Gilbert Duclos is a professional photographer since 1975 working with many publishing houses in Canada, United States and Europe.  In 1977, he took the first street picture for the series called «Cités». The image represents two white nuns walking in the streets of Montreal.

" Traveling the streets of the world’s major cities for a quarter of a century, Gilbert Duclos has created a singular universe where the represented figure appears more vivid in the photographer’s vision than in real life. Like Doisneau, Cartier-Bresson and Robert Frank before him, Duclos’ street photography constitutes a powerful statement about the importance of artistic expression in the public sphere. Gilbert Duclos authored one of the world’s most important photographs Célèbre inconnue (Famous anonymous) The controversial reception to which brought him international attention in 1998."

From 1954 to 1961, his father was the General Manager of Montreal's Belmont Park. Every Sunday of the summer, Gilbert was taken to the amusement park by his mother so that he could see his father hard at work. 

The raucous, joyful and colourful crowd had a strong influence on the future vision of this burgeoning photographer. A few years later, at the age of 15, the Universal Exposition in Montreal added to his visual palette. He spent his entire summer on the islands. 

At 18, he decided to put his studies on hold and left for Paris. His time abroad was also punctuated by jaunts to Germany, England, Spain and Morocco.

Taking several jobs to help pay his way, he worked as a vélosolex courier in Paris, an upholsterer for his craftsmen friends and as a mover. He began taking photos in Paris using the Kodak Instamatic that had been given to him by his mother.

In his free time, he explored Paris and perfected the art of loitering on the city’s grand boulevards and terraces. The time he spent in Paris played a key role in his approach to street photography.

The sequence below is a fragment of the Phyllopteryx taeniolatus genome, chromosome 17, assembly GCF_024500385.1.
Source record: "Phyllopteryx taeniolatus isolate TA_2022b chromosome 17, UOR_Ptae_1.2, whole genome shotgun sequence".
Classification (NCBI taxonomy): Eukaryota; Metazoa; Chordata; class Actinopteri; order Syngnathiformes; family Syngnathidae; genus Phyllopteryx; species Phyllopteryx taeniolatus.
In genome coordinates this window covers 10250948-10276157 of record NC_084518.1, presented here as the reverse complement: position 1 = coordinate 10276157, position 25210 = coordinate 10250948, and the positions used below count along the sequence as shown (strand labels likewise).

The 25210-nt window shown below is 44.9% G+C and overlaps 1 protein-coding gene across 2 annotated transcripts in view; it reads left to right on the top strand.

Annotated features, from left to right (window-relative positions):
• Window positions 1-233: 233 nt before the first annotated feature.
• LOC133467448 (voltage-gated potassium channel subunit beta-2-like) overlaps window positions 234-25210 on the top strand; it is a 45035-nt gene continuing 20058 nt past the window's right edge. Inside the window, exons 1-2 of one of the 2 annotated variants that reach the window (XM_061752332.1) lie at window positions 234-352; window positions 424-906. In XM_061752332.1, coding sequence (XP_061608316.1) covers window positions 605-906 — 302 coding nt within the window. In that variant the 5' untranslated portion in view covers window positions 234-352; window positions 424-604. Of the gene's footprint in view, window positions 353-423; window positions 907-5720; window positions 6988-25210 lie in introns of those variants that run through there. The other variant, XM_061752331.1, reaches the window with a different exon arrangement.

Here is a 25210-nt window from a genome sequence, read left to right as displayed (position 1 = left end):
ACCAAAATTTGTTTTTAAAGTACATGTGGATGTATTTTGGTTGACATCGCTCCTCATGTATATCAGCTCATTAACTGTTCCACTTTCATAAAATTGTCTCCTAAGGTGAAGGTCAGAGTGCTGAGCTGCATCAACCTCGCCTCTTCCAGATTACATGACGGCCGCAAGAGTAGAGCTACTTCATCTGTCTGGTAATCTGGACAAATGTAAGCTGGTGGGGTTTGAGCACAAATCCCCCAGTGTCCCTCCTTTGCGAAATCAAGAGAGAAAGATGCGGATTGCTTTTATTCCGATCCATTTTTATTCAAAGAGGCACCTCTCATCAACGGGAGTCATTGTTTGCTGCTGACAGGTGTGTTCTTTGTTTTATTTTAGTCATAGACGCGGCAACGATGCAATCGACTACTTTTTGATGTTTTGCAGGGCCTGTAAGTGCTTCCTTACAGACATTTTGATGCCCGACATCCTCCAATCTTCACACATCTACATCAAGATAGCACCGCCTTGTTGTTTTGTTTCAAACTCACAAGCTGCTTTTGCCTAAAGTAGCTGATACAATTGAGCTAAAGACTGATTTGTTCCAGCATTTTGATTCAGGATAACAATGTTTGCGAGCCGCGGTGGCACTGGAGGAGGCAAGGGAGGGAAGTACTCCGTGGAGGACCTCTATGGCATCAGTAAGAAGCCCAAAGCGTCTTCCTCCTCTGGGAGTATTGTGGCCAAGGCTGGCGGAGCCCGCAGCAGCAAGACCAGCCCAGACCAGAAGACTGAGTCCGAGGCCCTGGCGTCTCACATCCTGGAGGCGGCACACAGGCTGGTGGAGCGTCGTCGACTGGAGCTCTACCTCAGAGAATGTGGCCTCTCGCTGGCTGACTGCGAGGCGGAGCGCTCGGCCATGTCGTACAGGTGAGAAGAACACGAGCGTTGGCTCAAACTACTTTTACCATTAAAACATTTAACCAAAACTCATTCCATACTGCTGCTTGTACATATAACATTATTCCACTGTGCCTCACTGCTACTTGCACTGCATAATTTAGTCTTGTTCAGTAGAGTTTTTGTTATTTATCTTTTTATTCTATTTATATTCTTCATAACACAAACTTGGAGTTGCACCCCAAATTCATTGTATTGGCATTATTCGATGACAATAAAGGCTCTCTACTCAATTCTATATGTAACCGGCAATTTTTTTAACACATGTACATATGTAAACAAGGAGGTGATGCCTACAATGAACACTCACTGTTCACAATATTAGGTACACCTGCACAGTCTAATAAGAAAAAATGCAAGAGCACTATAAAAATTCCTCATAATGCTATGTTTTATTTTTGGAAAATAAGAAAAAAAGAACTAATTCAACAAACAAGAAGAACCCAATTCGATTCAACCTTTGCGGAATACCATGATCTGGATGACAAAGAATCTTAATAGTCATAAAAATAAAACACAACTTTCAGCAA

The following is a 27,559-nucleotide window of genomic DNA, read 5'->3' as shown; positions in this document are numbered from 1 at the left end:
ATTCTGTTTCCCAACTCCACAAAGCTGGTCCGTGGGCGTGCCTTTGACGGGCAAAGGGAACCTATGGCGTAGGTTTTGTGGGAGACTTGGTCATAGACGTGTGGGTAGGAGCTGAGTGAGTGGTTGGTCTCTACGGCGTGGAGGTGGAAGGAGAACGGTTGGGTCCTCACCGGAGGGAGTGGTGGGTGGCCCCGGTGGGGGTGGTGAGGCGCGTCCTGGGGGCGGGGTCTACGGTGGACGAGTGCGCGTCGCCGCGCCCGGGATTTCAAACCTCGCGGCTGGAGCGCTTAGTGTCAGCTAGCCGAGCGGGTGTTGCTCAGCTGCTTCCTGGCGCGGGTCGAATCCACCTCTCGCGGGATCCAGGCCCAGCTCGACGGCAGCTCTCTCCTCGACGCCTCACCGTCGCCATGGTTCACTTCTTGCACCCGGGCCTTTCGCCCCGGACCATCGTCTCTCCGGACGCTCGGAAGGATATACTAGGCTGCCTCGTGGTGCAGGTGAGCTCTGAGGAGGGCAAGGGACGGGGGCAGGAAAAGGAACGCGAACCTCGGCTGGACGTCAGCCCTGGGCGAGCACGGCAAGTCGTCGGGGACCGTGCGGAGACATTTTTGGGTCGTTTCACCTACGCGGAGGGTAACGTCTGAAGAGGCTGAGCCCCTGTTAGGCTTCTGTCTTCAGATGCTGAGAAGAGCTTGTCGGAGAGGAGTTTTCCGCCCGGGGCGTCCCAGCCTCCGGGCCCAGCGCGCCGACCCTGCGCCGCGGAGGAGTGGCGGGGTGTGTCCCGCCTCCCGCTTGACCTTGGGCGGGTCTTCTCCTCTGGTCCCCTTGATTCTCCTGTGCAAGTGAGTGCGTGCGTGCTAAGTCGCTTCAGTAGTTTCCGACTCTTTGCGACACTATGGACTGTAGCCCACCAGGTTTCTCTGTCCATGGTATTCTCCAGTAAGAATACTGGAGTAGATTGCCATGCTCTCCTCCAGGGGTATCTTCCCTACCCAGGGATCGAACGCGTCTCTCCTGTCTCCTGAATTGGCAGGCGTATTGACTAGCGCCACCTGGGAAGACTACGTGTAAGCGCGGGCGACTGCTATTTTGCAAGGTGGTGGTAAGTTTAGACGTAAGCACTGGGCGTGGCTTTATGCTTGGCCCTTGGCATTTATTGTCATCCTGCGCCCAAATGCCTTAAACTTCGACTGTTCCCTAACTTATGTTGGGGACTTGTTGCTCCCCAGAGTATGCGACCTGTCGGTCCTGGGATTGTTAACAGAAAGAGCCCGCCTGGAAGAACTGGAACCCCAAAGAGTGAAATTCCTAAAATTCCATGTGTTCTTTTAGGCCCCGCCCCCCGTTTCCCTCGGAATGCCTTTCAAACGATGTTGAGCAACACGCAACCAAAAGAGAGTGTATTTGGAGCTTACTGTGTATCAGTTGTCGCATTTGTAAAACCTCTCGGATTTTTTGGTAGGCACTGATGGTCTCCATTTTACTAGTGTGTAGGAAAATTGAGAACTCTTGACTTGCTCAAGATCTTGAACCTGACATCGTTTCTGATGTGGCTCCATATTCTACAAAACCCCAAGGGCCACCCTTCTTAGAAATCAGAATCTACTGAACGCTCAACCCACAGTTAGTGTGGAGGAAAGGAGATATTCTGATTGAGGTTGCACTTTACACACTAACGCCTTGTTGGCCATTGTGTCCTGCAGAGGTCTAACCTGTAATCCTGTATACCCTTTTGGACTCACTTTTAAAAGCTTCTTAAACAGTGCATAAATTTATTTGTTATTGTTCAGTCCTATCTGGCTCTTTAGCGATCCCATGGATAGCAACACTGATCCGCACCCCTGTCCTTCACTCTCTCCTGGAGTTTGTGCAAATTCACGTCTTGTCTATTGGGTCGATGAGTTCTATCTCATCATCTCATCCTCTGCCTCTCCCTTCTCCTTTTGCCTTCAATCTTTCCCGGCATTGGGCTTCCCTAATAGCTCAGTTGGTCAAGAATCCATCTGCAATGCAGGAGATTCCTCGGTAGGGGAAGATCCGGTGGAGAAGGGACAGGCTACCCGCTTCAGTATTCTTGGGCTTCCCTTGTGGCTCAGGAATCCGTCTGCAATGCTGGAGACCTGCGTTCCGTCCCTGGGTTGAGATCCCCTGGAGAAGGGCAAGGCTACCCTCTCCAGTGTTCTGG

Following studies at the Cégep du Vieux-Montréal in photography, Gilbert Duclos worked with several magazines both at home and abroad. He has also worked with many cultural, educational and business institutions and has directed several articles and portraits of personalities including Anne Hébert, Denis Villeneuve, Marie Chouinard, Prince, Denys Arcand.

Over the course of his career, Gilbert Duclos has received several awards and distinctions.  

La rue, zone interdite - Off limits

This documentary delves into the subject of photography and how the dominant values of our era influenced the Supreme Court of Canada’s decision of April 9, 1988. This ruling (Court File No. 25579) severely limits photographers from documenting public spaces—an activity that has been pursued by the greatest photographers since the beginning of the art form.

Is the street a public or private space? Do photographers still have a right to take photographs? These are the debates pursued by the documentary. Director Gilbert Duclos is concerned about this perversion of our right to free expression and the subsequent withering of our visual heritage. What images will there be of the 2000s if the descendants of Cartier-Bresson no longer dare to practice their craft for fear of litigation? 

The documentary was filmed in 2004 in Canada, the United States and France and features photographers William Klein, Marc Riboud, Elliott Erwitt, Janine Niepce who give their opinions on the subject. Also featured in the debate are lawyers, editors and journalists who share their concern regarding this cultural shift in attitude.


In 2004, Monique Simard of Productions Virage approached him as a photographer to direct a documentary on the rights of images and artistic freedoms. He wrote the screenplay, prepared the shooting schedule and interviews and edited it himself. This project allowed him to familiarize himself with documentary work.  

Gilbert Duclos received the 2005 FIFA (Festival International des Films sur l’Art de Montréal) Best Documentary Award.